A Novel Treatment Option For Canine Lymphoma
Rebeca Risbon, VMD, DACVIM (oncology)
Veterinary Specialty & Emergency Center
Lymphoma is the most common canine hematopoietic neoplasm with an annual incidence estimated at 13-24 per 100,000 dogs at risk while age specific incidences can be as high as 84 per 100,000 dogs aged 10-11 years.
Without therapeutic intervention, most dogs will succumb to their disease within 4-6 weeks of diagnosis. The present standard of care for canine lymphoma consists of multiagent systemic chemotherapy combinations.
Despite the fact that lymphoma represents 80% of all canine hematopoietic neoplasia, very few improvements in response rate or survival times have been made by changing the scheduling of CHOP based chemotherapy protocols (cyclophosphamide, doxorubicin, vincristine, and prednisone). The approximate response rate remains at 70-90% with a 1-year survival rate of 30-50% being common depending on stage/substage of disease, histopathologic findings, and immunophenotype. Ultimately, 90% of dogs that achieve remission will relapse and with limited options for reinduction chemotherapy, the long-term survival and cure rates for dogs with lymphoma remain poor. This results in an unmet need in our treatment arsenal for novel agents with improved efficacy, especially for canine patients that have already received and failed first line therapy.
In January of 2017, the FDA released conditional approval for TanoveaTM-CA1 (rabacfosadine) as a treatment for canine lymphoma and the drug first became available for purchase in April 2017. Rabacfosadine is a small molecule prodrug that inhibits DNA proliferation of lymphocytes in vitro and specifically loads in lymphoid and myeloid cells in vivo rendering it an ideal candidate for the treatment of lymphoma.
Treatment Schedule and Efficacy
In the initial pilot study, 38 dogs with lymphoma were evaluated for the optimal dose scheduling, remission rate, and remission duration. For treatment naïve dogs, there was a 100% response rate and a 62% response rate for dogs that had previously failed chemotherapy. The approximate median remission duration was 128 days and 43-99 days for treatment naïve dogs and relapsed dogs, respectively. Not surprisingly, the response duration for B cell lymphoma was superior to that seen for T cell lymphoma (132 days and 19 da, respectively). ysTanoveaTM-CA1 is given IV once every 21 days and can be used up to 5 times if effective. Because it is presently conditionally approved, this means that we can only use it according to the specific label recommendations.
The most common side effects of TanoveaTM-CA1 are gastrointestinal (anorexia/weight loss) and hematologic (neutropenia) in nature. However, there are 2 unique side effects documented with this drug that are not typically seen with other standard chemotherapy agents: dermatopathy and pulmonary dysfunction. Approximately 37% of treated dogs developed dermatopathy that was self-limiting, resolved with supportive care/treatment delay, and did not recur with reinstitution of therapy. Mild cases consisted of local superficial erythematous lesions that were often pruritic and most often localized to the ear canal and/or as small foci on the back or inguinal areas. In more severe cases the lesions were more extensive, became exudative, and had bullae formation. Pulmonary dysfunction was identified in 7-8% of dogs treated with TanoveaTM-CA1. Clinically, this manifests at tachypnea and dyspnea with radiographic evidence of pulmonary fibrosis. For this reason, TanoveaTM-CA1 is contraindicated in West Highland White Terriers due to the established breed associated risk for the development of pulmonary fibrosis. Caution is recommended when using the drug in other Terrier breeds and in dogs with existing chronic airway disease.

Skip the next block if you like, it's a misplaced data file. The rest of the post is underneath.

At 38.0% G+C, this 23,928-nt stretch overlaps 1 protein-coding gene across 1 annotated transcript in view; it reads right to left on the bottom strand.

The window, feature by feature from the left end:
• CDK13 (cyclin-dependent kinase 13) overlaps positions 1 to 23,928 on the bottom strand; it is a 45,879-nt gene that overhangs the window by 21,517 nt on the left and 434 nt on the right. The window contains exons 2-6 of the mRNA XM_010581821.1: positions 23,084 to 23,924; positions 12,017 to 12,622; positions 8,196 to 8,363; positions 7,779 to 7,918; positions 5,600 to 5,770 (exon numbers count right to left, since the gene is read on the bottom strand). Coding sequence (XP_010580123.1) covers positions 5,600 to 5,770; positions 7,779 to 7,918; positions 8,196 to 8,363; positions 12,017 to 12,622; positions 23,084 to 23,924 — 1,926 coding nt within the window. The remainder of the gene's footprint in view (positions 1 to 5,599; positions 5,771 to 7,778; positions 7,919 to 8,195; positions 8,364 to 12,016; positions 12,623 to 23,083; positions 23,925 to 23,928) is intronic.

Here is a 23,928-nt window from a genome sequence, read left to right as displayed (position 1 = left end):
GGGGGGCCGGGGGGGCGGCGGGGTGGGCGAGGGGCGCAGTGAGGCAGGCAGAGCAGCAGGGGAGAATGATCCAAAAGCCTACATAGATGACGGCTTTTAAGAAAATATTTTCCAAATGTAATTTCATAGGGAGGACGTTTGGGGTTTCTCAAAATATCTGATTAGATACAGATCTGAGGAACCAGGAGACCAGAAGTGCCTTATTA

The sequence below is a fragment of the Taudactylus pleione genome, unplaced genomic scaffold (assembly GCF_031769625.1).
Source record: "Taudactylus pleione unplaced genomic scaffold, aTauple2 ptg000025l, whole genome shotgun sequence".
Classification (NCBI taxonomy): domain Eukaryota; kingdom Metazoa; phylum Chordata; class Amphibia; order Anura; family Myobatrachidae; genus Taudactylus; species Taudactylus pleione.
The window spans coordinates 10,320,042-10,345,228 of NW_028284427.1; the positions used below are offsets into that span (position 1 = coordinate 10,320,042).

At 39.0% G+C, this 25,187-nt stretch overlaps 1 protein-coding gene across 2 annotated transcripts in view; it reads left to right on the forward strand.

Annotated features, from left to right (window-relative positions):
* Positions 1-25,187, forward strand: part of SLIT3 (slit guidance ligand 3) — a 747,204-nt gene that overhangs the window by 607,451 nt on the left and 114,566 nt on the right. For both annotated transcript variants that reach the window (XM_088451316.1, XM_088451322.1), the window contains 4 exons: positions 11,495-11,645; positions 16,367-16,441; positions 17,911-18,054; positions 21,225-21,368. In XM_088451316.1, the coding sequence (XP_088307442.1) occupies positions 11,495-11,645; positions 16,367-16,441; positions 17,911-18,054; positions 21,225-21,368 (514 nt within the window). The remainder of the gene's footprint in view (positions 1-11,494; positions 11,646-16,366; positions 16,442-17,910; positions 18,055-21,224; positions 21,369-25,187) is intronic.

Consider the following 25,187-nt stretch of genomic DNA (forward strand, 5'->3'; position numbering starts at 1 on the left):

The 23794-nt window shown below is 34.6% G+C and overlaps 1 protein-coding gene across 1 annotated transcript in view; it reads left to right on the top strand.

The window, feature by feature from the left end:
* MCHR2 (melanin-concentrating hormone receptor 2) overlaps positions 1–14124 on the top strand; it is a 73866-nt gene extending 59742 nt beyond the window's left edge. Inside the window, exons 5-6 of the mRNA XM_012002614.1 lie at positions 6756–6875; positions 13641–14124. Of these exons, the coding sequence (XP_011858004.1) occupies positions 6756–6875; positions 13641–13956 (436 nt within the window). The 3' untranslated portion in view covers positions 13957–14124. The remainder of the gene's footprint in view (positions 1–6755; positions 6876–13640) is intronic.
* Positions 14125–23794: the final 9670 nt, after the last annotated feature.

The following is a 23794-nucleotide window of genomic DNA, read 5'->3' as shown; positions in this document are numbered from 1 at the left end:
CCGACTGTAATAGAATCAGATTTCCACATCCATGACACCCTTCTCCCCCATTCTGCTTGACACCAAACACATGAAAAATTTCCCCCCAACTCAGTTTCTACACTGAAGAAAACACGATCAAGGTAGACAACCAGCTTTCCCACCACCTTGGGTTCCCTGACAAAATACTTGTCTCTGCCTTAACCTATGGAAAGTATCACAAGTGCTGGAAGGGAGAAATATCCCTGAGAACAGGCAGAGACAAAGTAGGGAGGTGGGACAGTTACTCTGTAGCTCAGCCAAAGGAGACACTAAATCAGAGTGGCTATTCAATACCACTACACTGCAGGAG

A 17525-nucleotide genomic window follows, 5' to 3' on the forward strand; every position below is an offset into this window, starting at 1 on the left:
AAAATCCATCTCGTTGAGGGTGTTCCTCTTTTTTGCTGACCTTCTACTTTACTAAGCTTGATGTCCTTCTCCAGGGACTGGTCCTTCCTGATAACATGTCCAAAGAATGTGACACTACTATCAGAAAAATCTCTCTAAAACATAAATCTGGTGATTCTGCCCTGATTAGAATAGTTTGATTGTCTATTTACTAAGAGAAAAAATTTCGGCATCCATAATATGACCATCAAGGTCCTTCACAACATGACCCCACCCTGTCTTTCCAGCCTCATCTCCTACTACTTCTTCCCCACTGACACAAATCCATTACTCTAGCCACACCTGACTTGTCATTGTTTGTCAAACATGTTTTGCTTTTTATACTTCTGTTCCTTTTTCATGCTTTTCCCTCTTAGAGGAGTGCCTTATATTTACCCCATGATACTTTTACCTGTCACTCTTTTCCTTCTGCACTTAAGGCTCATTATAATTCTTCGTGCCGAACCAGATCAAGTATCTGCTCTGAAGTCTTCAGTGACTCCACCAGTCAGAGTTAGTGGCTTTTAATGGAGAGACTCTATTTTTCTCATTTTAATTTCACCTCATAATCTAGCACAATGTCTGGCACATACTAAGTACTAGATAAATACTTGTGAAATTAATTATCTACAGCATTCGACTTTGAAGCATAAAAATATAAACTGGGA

Recommendations For Use
To date, TanoveaTM-CA1 has been investigated in at least nine clinical studies evaluating its efficacy in dogs with lymphoma with additional studies currently ongoing. There is currently no consensus statement amongst veterinary oncologists regarding when to recommend TanoveaTM-CA1 or when to incorporate it into standard CHOP based therapy for lymphoma. However, continuing education seminars are available and direct communication with the principle investigators has been crucial in disseminating an understanding of this drug’s potential among veterinary oncologists. Most interesting is the potential combination of TanoveaTM-CA1 and doxorubicin as these drugs have non-overlapping toxicities and different mechanisms of action. Research data on this drug combination has been presented in abstract form at the ACVIM Forum in 2016 and initial results suggest a similar remission duration and survival time when compared to CHOP based therapies. Based on the current information available, TanoveaTM-CA1 appears to be most efficacious when used as a first line or first choice for a patient with relapsed lymphoma. The incorporation into current standard of care protocols remains interesting and we are expecting additional studies to be forthcoming.
If you have any questions about TanoveaTM-CA1 in general, or to discuss a specific case that may be appropriate for treatment with TanoveaTM-CA1, please call Dr. Rebecca Risbon at 215-750-7884 or 215-752-3463 (Referring Vet Direct Line).
Dr. Rebecca Risbon is a board-certified oncology specialist at the Veterinary Specialty & Emergency Center. The Veterinary Specialty & Emergency Center operates state-of the-art emergency and specialty veterinary hospitals that are open 24/7/365 in Levittown PA, Philadelphia PA and Conshohocken PA. For more information about our world-class emergency and specialty care, please visit VSEC on the web at www.VSECVET.com.